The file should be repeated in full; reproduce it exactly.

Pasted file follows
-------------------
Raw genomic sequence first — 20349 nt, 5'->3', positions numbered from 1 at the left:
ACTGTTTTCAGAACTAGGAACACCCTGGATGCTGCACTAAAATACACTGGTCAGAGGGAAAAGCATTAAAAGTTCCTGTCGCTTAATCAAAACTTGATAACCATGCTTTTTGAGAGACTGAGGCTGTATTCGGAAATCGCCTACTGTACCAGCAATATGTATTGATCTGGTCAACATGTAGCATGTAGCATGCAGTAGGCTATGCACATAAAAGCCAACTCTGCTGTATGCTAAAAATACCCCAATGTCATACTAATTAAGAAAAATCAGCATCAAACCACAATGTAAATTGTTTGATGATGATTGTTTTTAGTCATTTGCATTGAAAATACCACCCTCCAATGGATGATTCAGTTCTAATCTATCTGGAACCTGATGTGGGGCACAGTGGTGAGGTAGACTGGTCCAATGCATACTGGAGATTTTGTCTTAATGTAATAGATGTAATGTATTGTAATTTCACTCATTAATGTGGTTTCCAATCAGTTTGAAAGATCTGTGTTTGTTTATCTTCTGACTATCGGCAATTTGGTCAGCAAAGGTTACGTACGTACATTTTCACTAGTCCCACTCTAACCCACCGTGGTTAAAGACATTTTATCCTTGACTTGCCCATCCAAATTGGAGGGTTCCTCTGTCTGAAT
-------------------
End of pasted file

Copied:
Raw genomic sequence first — 20349 nt, 5'->3', positions numbered from 1 at the left:
ACTGTTTTCAGAACTAGGAACACCCTGGATGCTGCACTAAAATACACTGGTCAGAGGGAAAAGCATTAAAAGTTCCTGTCGCTTAATCAAAACTTGATAACCATGCTTTTTGAGAGACTGAGGCTGTATTCGGAAATCGCCTACTGTACCAGCAATATGTATTGATCTGGTCAACATGTAGCATGTAGCATGCAGTAGGCTATGCACATAAAAGCCAACTCTGCTGTATGCTAAAAATACCCCAATGTCATACTAATTAAGAAAAATCAGCATCAAACCACAATGTAAATTGTTTGATGATGATTGTTTTTAGTCATTTGCATTGAAAATACCACCCTCCAATGGATGATTCAGTTCTAATCTATCTGGAACCTGATGTGGGGCACAGTGGTGAGGTAGACTGGTCCAATGCATACTGGAGATTTTGTCTTAATGTAATAGATGTAATGTATTGTAATTTCACTCATTAATGTGGTTTCCAATCAGTTTGAAAGATCTGTGTTTGTTTATCTTCTGACTATCGGCAATTTGGTCAGCAAAGGTTACGTACGTACATTTTCACTAGTCCCACTCTAACCCACCGTGGTTAAAGACATTTTATCCTTGACTTGCCCATCCAAATTGGAGGGTTCCTCTGTCTGAAT